The Danville Civic League surely will take up the matter of completely ridding Danville of flies and mosquitoes. Many other towns already have declared war on flies and absolutely prohibit their existence in the community. The state Board of Health has issued a warning urging all people to screen their sleeping rooms and houses. Citizens especially are urged not to eat anything upon which flies have appeared. Grocery and meat stores are urged strongly to keep their places screened and to see that no flies touch anything that is sold to eat. These precautions will be enforced more fully when more of a demand comes from the public generally.
David Robinson shot, and probably fatally wounded, Otho Clark in Harrodsburg. Some time ago, Clark and his wife were divorced. He got in trouble last week and was placed under a peace bond. He returned to the house and it was rumored that he might attempt to do violence to his wife. She called in her neighbor, David Robinson, for protection, and when Clark arrived, he assaulted Robinson with a hatchet. Then Robinson shot Clark.
Next Sunday, the Queen and Crescent route will run a special excursion train from Burnside to High Bridge. The train will arrive in Danville on the going trip at 9:25 a.m. and will leave High Bridge at 5:45 p.m. The round trip fare from Danville will be 40 cents. The round trip fare from Junction City will be 50 cents and from Moreland, 60 cents. People will be given an opportunity to see the new million-dollar High Bridge and enjoy the park, where band concerts will be given. A dining hall, swings and shelter houses are provided.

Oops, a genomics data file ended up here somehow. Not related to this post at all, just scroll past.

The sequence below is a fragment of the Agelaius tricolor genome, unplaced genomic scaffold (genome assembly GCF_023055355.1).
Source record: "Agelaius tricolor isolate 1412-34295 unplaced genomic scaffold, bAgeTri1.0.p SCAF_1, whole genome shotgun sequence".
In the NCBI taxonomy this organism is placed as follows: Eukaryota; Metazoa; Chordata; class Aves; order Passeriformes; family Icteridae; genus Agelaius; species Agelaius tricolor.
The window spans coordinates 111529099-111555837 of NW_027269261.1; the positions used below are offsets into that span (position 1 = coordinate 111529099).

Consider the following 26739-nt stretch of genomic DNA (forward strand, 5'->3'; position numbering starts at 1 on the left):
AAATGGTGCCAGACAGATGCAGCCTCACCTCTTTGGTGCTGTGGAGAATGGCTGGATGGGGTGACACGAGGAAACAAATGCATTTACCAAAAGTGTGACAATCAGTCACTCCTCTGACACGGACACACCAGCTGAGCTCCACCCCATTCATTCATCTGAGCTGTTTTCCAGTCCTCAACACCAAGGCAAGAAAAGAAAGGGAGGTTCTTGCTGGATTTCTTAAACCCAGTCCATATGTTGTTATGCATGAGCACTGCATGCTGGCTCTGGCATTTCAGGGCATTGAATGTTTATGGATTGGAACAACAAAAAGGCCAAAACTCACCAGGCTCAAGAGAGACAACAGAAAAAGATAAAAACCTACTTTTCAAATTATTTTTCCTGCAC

Besides unestimateable inconvenience and minor cases of sunstroke, the drought has caused more than $500,000 worth of damages in Boyle County so far. With the thermometer hitting 100 degrees at 2 p.m., the prospects of relief seem remote. County agents reported at least 50 percent of the corn crop would be lost; tobacco has lost 40 percent; hay, 90 percent; pastures, 75 percent; and gardens, 50 percent. Officials at the Boyle County Welfare Association reported between 25 and 30 calls for aid were being received every day. A survey last weekend showed conditions in the 27-county area were much more serious than first realized.
The first of a series of four meetings to determine the amount of labor available in Danville and the surrounding area will be held at Danville High School. Officials of the Danville Chamber of Commerce and representatives of a large national clothing factory that may locate a branch here, will be in charge of the interviewing of prospective workers. It’s estimated more than 600 women will be employed in the proposed factory, adding between $300,000 and $400,000 to the local payroll. Starting wages of $14 per week will be paid.
The institution of a campaign to terminate the desecration of Federal and Confederate markers and monuments at Perryville Battlefield has been announced. Commonwealth’s Attorney E.V. Puryear is cooperating with County Judge M.J. Farris and members of the sheriff’s office in investigating the defacing of the monuments. The sort of vandalism as breaking off pieces of monuments, and writing names and making scratches on monuments to the noble dead is very reprehensible. Every effort will be made to find the guilty persons responsible.
Boyle County Fire Chief Robert Shelton, who has fought many a fire in other peoples’ homes, almost had one at his own. A person on duty at the McAnly Body Shop on Hustonville Road noticed flames on the front corner of Chief Shelton’s one-story, five-room frame house and called the county fire department. Assistant county fire chief Paul Smock, said crossed wires leading into the front end of the house started a small fire, burning off insulation, and blew all of the fuses in the house. Flames, however, didn’t enter the residence.